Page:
Answer contributed by Aoi Inoue, David MacArthur, Masahiro Yano and Tatsuhiko Makino

Guarantees

52. What are the requirements for a guarantee under the law of your jurisdiction? Are oral guarantees effective?

Japan

A guarantee must be in writing or recorded in an electronic form. Otherwise, it will be invalid and unenforceable.

Besides, there are special rules for a guarantee where a guarantor is not a judicial person. Firstly, a revolving guarantee that covers unidentified obligations within a certain specific scope must include the maximum amount of obligations, without which it is ineffective. Further, a guarantee or a revolving guarantee that covers the obligation which is incurred from a loan transaction for business must be preceded by production of a notarised document certifying a guarantor’s intention to bear guarantee obligations.

Answer contributed by Aoi Inoue, David MacArthur, Masahiro Yano and Tatsuhiko Makino

53. Under the law of your jurisdiction, will the guarantor’s liability be limited to that of the party to the underlying construction contract, if the guarantee is silent? Can the guarantee’s wording affect the position?

Japan

Under the Civil Code (Act No. 89 of 1896, as amended), a guarantor’s obligation is limited to that of the principal obligor.

In general, parties can broaden the scope of the guarantee by using a revolving guarantee that covers unidentified obligations within a certain specific scope. However, in such a case, parties should take note of specific provisions in the law that protect guarantors who are not judicial persons if applicable.

Answer contributed by Aoi Inoue, David MacArthur, Masahiro Yano and Tatsuhiko Makino

54. Under the law of your jurisdiction, in what circumstances will a guarantor be released from liability under a guarantee, if the guarantee is silent? Can the guarantee’s wording affect the position?

Japan

It depends on the scope of the guarantee, for which the Japanese courts will seek to determine the guarantor’s real and actual intentions at the time of the provision of the guarantee, primarily with reference to the wording of the guarantee.

Based upon the Supreme Court decision (Case No. 126 (O) of 1971), for example, absent exceptional circumstances, a guarantor who provided an employer with a guarantee for a contractor will be deemed to agree to bear responsibility as a guarantor even for repayment of an advance payment that an employer will claim after terminating a construction contract on the grounds of a constructor’s breach of contract.

Answer contributed by Aoi Inoue, David MacArthur, Masahiro Yano and Tatsuhiko Makino

On-demand bonds

55. If an on-demand bond is governed by the law of your jurisdiction on what basis might a call be challenged in your courts as a matter of jurisdiction as well as substantive law? Assume the underlying contract is silent on when calls may be made.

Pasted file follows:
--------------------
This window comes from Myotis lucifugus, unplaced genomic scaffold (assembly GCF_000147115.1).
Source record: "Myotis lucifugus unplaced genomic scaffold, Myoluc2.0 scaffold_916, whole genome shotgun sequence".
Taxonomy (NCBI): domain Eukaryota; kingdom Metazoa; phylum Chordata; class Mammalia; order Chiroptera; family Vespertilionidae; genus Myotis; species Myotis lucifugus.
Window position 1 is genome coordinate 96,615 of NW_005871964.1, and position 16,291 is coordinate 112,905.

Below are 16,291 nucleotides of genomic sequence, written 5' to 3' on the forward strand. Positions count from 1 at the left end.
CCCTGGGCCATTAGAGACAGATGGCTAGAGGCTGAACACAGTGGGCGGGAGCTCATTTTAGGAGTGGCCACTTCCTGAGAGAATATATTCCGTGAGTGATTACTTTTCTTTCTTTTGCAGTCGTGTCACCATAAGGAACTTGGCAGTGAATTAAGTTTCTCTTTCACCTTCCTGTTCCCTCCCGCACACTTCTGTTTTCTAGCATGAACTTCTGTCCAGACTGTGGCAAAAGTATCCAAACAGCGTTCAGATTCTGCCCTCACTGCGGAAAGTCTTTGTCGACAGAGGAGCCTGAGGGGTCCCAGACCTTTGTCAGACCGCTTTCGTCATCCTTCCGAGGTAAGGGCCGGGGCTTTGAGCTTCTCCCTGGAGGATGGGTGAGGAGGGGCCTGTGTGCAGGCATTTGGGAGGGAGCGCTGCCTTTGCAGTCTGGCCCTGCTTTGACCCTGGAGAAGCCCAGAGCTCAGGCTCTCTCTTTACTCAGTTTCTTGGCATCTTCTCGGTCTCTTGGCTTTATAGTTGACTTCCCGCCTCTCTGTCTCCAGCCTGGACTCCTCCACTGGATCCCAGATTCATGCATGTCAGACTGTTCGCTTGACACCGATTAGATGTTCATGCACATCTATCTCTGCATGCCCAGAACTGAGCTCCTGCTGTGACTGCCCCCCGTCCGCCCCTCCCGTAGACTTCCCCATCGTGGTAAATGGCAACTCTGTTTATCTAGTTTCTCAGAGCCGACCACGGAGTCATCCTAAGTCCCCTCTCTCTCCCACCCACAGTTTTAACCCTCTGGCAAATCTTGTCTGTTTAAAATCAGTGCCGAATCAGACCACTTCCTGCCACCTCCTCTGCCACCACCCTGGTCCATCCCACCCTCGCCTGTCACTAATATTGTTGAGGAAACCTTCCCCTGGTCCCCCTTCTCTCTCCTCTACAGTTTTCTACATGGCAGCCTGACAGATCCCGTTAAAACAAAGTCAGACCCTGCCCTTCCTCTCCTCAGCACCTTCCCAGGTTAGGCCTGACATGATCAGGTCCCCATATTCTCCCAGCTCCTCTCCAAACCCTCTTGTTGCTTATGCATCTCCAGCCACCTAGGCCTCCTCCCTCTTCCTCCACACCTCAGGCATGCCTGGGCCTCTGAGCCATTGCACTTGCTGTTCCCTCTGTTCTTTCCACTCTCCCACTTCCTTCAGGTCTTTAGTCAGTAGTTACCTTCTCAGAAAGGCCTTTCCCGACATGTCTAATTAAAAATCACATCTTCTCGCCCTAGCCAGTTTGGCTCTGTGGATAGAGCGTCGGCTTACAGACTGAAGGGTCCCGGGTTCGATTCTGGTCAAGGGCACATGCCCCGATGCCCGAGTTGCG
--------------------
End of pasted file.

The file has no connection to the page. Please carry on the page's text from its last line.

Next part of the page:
Japan

A call of an on-demand bond governed by Japanese law will be subject to the principle of good faith and the prohibition of abuse of rights, both of which are provided for in the Civil Code (Act No. 89 of 1896, as amended).

Answer contributed by Aoi Inoue, David MacArthur, Masahiro Yano and Tatsuhiko Makino

56. If an on-demand bond is governed by the law of your jurisdiction and the underlying contract restrains calls except for amounts that the employer is entitled to (such as sub-clause 4.2 of the FIDIC Red Book 1999), when would a court or arbitral tribunal applying your jurisdiction’s law restrain a call if the contractor contended that: (i) the employer does not have an entitlement in principle; or (ii) the employer has an entitlement in principle but not for the amount of the call?

Japan

There are no specific statutory laws or published court decisions with regard to the restraint of a call in such circumstances. The Japanese courts will interpret the relevant wording of an on-demand bond taking into consideration the commercial custom to find the parties’ real and actual intentions at the time of provision of such on-demand bond.

A call will be subject to limitation due to abuse of rights or contravention of public policy under the Civil Code (Act No. 89 of 1896, as amended).

Answer contributed by Aoi Inoue, David MacArthur, Masahiro Yano and Tatsuhiko Makino

Further considerations

57. Are there any other material aspects of the law of your jurisdiction concerning construction projects not covered above?

Japan

Contract interpretation guided by Japanese law enquires into the “true meanings” a party intended to give to a contract, which may involve a review of extrinsic evidence, especially where the language of the contract itself is not clear. It is therefore important to keep good records, including those for pre-contractual negotiations. It is also advisable to clearly define in a contract the meaning of concepts that are not native to Japanese law, such as representations and warranties, as well as indemnities.

Answer contributed by Aoi Inoue, David MacArthur, Masahiro Yano and Tatsuhiko Makino